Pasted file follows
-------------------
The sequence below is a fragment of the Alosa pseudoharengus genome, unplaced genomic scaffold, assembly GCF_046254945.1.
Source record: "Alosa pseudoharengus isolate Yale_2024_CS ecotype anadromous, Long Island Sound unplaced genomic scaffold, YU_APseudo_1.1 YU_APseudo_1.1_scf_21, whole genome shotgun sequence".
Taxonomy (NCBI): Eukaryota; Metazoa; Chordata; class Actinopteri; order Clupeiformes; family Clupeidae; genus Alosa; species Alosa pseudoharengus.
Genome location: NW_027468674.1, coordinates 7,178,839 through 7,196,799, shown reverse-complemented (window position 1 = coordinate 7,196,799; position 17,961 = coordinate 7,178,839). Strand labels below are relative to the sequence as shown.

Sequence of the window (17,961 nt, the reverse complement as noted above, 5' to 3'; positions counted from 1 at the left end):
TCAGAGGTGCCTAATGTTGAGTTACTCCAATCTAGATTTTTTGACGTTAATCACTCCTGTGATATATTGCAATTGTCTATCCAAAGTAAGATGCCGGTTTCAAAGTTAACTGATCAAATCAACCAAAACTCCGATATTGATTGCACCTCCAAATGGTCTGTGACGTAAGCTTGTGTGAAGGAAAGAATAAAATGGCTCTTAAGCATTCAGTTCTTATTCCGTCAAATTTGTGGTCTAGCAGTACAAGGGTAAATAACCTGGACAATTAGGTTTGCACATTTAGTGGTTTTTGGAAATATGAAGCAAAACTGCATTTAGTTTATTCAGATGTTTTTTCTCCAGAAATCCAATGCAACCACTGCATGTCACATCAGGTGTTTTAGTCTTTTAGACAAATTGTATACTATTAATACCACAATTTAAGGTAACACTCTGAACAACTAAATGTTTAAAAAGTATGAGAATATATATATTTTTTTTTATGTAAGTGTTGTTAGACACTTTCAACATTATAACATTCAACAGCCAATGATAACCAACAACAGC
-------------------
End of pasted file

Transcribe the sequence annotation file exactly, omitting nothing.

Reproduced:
The sequence below is a fragment of the Alosa pseudoharengus genome, unplaced genomic scaffold, assembly GCF_046254945.1.
Source record: "Alosa pseudoharengus isolate Yale_2024_CS ecotype anadromous, Long Island Sound unplaced genomic scaffold, YU_APseudo_1.1 YU_APseudo_1.1_scf_21, whole genome shotgun sequence".
Taxonomy (NCBI): Eukaryota; Metazoa; Chordata; class Actinopteri; order Clupeiformes; family Clupeidae; genus Alosa; species Alosa pseudoharengus.
Genome location: NW_027468674.1, coordinates 7,178,839 through 7,196,799, shown reverse-complemented (window position 1 = coordinate 7,196,799; position 17,961 = coordinate 7,178,839). Strand labels below are relative to the sequence as shown.

Sequence of the window (17,961 nt, the reverse complement as noted above, 5' to 3'; positions counted from 1 at the left end):
TCAGAGGTGCCTAATGTTGAGTTACTCCAATCTAGATTTTTTGACGTTAATCACTCCTGTGATATATTGCAATTGTCTATCCAAAGTAAGATGCCGGTTTCAAAGTTAACTGATCAAATCAACCAAAACTCCGATATTGATTGCACCTCCAAATGGTCTGTGACGTAAGCTTGTGTGAAGGAAAGAATAAAATGGCTCTTAAGCATTCAGTTCTTATTCCGTCAAATTTGTGGTCTAGCAGTACAAGGGTAAATAACCTGGACAATTAGGTTTGCACATTTAGTGGTTTTTGGAAATATGAAGCAAAACTGCATTTAGTTTATTCAGATGTTTTTTCTCCAGAAATCCAATGCAACCACTGCATGTCACATCAGGTGTTTTAGTCTTTTAGACAAATTGTATACTATTAATACCACAATTTAAGGTAACACTCTGAACAACTAAATGTTTAAAAAGTATGAGAATATATATATTTTTTTTTATGTAAGTGTTGTTAGACACTTTCAACATTATAACATTCAACAGCCAATGATAACCAACAACAGC